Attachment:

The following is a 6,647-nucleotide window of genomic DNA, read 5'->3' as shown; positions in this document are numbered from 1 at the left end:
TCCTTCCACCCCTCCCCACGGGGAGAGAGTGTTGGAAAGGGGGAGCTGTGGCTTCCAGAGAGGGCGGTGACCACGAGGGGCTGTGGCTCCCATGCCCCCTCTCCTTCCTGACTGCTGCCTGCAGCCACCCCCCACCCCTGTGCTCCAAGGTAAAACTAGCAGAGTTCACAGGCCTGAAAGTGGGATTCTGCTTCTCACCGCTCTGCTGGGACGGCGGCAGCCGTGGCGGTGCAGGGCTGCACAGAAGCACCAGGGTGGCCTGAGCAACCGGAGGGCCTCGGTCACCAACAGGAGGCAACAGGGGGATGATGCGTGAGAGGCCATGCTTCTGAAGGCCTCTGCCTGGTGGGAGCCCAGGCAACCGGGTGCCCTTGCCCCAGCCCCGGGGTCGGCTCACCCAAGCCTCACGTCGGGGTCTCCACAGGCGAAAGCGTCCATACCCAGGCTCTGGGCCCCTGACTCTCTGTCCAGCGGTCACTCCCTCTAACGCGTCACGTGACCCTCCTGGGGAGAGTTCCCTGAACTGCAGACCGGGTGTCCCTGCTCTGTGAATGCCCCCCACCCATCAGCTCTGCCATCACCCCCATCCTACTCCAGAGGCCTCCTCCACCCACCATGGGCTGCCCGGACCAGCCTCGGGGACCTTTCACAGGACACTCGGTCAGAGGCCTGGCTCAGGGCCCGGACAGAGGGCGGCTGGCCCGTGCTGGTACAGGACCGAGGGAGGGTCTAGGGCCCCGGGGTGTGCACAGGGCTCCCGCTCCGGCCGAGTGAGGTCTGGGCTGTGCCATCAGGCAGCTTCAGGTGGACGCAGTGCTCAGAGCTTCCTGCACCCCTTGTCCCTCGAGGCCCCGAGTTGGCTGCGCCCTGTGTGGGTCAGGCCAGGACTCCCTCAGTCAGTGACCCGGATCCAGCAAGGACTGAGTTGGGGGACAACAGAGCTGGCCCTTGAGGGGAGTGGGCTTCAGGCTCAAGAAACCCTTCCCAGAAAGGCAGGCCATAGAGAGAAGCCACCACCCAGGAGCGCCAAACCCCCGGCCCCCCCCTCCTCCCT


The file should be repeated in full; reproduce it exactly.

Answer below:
The following is a 6,647-nucleotide window of genomic DNA, read 5'->3' as shown; positions in this document are numbered from 1 at the left end:
TCCTTCCACCCCTCCCCACGGGGAGAGAGTGTTGGAAAGGGGGAGCTGTGGCTTCCAGAGAGGGCGGTGACCACGAGGGGCTGTGGCTCCCATGCCCCCTCTCCTTCCTGACTGCTGCCTGCAGCCACCCCCCACCCCTGTGCTCCAAGGTAAAACTAGCAGAGTTCACAGGCCTGAAAGTGGGATTCTGCTTCTCACCGCTCTGCTGGGACGGCGGCAGCCGTGGCGGTGCAGGGCTGCACAGAAGCACCAGGGTGGCCTGAGCAACCGGAGGGCCTCGGTCACCAACAGGAGGCAACAGGGGGATGATGCGTGAGAGGCCATGCTTCTGAAGGCCTCTGCCTGGTGGGAGCCCAGGCAACCGGGTGCCCTTGCCCCAGCCCCGGGGTCGGCTCACCCAAGCCTCACGTCGGGGTCTCCACAGGCGAAAGCGTCCATACCCAGGCTCTGGGCCCCTGACTCTCTGTCCAGCGGTCACTCCCTCTAACGCGTCACGTGACCCTCCTGGGGAGAGTTCCCTGAACTGCAGACCGGGTGTCCCTGCTCTGTGAATGCCCCCCACCCATCAGCTCTGCCATCACCCCCATCCTACTCCAGAGGCCTCCTCCACCCACCATGGGCTGCCCGGACCAGCCTCGGGGACCTTTCACAGGACACTCGGTCAGAGGCCTGGCTCAGGGCCCGGACAGAGGGCGGCTGGCCCGTGCTGGTACAGGACCGAGGGAGGGTCTAGGGCCCCGGGGTGTGCACAGGGCTCCCGCTCCGGCCGAGTGAGGTCTGGGCTGTGCCATCAGGCAGCTTCAGGTGGACGCAGTGCTCAGAGCTTCCTGCACCCCTTGTCCCTCGAGGCCCCGAGTTGGCTGCGCCCTGTGTGGGTCAGGCCAGGACTCCCTCAGTCAGTGACCCGGATCCAGCAAGGACTGAGTTGGGGGACAACAGAGCTGGCCCTTGAGGGGAGTGGGCTTCAGGCTCAAGAAACCCTTCCCAGAAAGGCAGGCCATAGAGAGAAGCCACCACCCAGGAGCGCCAAACCCCCGGCCCCCCCCTCCTCCCT